Two words sum up a timeless philosophy: "Try harder." There's no question that trying harder is one of the main building blocks for success in life. Yet many individuals just don't understand the magic of making the extra effort in pursuit of some goal. Trying harder than a business competitor is often what separates winners from losers. And how many marriages could be saved if only both parties tried harder?
I'm sure we've all heard the saying, "If you can't outthink them, outwork them." That's sound advice, and it works. A story I heard recently really illustrates the point.
The salesperson was young and inexperienced. She worked hard but had trouble making sales. Her customers were supermarket managers. Unfortunately, they always seemed to be too busy to spend much time listening to her pitch. Time after time store managers had to interrupt her in the middle of the presentation because of time constraints. The saleswoman was becoming quite frustrated. Then one day another store manager interrupted her-but to give her some valuable advice. He told her she had a great product and was very conscientious, but she was always calling on him when he just couldn't afford the time to listen to her presentation. He told her that in the future she should come in early, before the store opened, when he would have more time to hear her out. He told her that advice probably would apply to most other store managers as well.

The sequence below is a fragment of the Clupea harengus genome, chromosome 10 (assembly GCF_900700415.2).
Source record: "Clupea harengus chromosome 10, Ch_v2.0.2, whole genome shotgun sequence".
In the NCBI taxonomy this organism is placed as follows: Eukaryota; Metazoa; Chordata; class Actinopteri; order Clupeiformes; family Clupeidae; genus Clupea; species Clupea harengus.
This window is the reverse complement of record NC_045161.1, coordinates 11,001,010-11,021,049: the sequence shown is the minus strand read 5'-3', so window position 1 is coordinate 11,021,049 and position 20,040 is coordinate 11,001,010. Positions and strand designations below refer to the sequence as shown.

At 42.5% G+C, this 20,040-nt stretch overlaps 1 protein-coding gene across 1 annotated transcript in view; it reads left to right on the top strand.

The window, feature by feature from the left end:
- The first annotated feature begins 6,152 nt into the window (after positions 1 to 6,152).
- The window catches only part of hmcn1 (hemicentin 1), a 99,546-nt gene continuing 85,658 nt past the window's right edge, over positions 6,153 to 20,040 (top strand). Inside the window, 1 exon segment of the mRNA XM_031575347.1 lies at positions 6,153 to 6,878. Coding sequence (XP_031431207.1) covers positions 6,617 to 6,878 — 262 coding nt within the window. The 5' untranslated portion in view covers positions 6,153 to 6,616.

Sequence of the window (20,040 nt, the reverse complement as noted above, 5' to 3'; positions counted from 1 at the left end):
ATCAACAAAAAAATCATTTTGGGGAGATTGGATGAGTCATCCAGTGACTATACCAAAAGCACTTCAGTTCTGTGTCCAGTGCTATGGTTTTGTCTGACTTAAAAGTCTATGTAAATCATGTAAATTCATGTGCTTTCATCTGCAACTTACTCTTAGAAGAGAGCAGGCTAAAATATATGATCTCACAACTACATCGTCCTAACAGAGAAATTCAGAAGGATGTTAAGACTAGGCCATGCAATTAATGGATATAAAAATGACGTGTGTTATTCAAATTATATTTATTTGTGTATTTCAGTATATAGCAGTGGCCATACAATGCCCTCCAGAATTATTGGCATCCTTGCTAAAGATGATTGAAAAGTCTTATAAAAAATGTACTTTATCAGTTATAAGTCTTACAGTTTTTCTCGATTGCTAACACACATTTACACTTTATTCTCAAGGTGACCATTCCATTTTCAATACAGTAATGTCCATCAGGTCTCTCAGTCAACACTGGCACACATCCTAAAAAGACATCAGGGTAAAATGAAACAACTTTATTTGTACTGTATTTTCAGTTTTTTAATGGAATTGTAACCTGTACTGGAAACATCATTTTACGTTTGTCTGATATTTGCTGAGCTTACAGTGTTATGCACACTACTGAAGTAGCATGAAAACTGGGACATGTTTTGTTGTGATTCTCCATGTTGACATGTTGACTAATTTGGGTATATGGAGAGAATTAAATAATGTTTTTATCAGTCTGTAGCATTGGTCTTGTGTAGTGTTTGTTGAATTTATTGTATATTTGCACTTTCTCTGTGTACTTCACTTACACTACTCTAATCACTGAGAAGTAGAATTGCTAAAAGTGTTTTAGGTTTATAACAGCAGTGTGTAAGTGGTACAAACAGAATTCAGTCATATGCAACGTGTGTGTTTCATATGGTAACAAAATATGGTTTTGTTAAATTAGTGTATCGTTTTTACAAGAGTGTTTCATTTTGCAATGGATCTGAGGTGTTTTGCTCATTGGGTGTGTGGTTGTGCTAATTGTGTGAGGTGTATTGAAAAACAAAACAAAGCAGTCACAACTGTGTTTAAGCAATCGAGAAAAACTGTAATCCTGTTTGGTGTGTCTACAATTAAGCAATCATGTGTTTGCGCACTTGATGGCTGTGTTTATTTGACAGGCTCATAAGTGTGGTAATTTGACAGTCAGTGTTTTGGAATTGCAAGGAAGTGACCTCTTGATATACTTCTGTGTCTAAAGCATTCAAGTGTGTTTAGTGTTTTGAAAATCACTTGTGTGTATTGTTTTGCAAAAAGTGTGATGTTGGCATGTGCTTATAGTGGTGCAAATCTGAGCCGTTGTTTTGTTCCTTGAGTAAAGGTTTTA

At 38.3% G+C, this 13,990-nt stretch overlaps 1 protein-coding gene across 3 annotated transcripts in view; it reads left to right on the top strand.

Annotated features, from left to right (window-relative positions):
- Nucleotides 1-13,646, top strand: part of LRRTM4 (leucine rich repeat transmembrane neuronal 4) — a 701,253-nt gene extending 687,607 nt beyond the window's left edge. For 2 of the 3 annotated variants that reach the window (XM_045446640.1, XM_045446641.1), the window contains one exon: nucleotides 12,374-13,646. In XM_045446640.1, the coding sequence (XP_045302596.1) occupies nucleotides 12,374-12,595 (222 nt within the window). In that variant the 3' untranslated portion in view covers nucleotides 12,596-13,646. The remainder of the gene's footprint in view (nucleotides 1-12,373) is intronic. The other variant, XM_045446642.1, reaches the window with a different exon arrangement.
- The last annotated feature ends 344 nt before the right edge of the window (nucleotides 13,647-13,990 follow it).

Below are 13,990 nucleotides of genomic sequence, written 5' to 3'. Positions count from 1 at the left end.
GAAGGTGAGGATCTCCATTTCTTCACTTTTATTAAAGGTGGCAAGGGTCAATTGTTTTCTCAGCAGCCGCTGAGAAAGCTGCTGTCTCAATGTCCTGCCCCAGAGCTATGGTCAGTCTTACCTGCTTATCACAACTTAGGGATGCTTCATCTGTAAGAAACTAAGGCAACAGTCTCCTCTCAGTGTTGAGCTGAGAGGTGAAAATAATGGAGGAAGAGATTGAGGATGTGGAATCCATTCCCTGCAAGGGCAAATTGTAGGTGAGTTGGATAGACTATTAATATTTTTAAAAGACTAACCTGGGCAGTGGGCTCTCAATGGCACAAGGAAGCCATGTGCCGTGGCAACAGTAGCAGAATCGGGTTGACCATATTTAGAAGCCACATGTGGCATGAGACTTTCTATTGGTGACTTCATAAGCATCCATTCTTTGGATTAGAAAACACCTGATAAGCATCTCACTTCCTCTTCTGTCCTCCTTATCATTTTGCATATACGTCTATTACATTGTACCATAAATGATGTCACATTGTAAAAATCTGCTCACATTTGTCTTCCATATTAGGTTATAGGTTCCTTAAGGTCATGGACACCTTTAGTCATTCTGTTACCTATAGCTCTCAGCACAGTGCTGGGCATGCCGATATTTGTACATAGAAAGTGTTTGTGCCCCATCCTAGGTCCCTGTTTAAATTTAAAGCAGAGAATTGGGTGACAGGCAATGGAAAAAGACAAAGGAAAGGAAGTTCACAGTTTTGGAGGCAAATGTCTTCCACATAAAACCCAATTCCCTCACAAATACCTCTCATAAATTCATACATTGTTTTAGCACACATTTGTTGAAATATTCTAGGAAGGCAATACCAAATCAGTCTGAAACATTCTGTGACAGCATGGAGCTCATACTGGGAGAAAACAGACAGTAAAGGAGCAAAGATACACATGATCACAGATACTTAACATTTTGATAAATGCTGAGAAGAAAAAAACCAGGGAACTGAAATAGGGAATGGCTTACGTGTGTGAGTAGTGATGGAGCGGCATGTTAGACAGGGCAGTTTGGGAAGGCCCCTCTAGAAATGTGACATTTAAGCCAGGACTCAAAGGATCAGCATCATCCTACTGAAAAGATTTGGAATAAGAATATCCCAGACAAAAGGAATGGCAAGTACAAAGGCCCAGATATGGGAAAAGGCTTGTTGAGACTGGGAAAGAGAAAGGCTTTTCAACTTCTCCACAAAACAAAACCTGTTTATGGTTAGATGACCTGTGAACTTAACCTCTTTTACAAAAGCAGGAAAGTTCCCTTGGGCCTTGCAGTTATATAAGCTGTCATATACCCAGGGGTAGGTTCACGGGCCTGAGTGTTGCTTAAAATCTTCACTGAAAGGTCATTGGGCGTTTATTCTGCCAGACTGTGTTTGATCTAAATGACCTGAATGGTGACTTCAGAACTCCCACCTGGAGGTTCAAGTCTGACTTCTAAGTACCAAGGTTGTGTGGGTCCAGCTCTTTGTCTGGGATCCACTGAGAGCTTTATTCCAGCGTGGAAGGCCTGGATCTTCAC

From that day forward the saleswoman changed her protocol. She started making her calls early in the morning. Sometimes she even helped managers stock shelves and set up displays. Such an approach wasn't convenient for her, but she persisted, and her sales rose dramatically. She soon became the No. 1 salesperson in her company. Today she is national sales director of a major corporation that has products in every supermarket in the country. Her career really took off when she tried a little harder by getting up early to accommodate her customers' hectic schedules.
A similar story involves a young woman who sold carpeting and floor coverings to healthcare facilities. Her supervisors told her that the people she needed to see-those who made the purchasing decisions-were the top administrator or chief executive officer. Of course we all know how busy healthcare executives are today. There just doesn't seem to be enough time in the day for most CEOs. But the saleswoman had a theory. I attended a meeting of sales-savvy executives where she shared her secret. "My bosses told me I had to get to the top management to sell carpeting. So I tried something different," she told us. "I called CEOs directly early in the morning, sometimes as early as 6 a.m. I also called them late in the evenings and got through. A lot of people in my business don't like to make calls early in the morning or at night. It's too inconvenient. But it worked for me." She was the top salesperson at her company that year.
Call it luck. Call it working smart. The fact is these two sales professionals tried harder. They took the extra step, giving up the "regular hours" approach to try something more demanding and a little riskier. And it paid off handsomely. Of course it's a principle that extends beyond the sales field. No matter what your goal, trying a little harder always seems to make you a little luckier. Unfortunately, too many people won't even try at all.
Be all that you can be,
Charles S. Lauer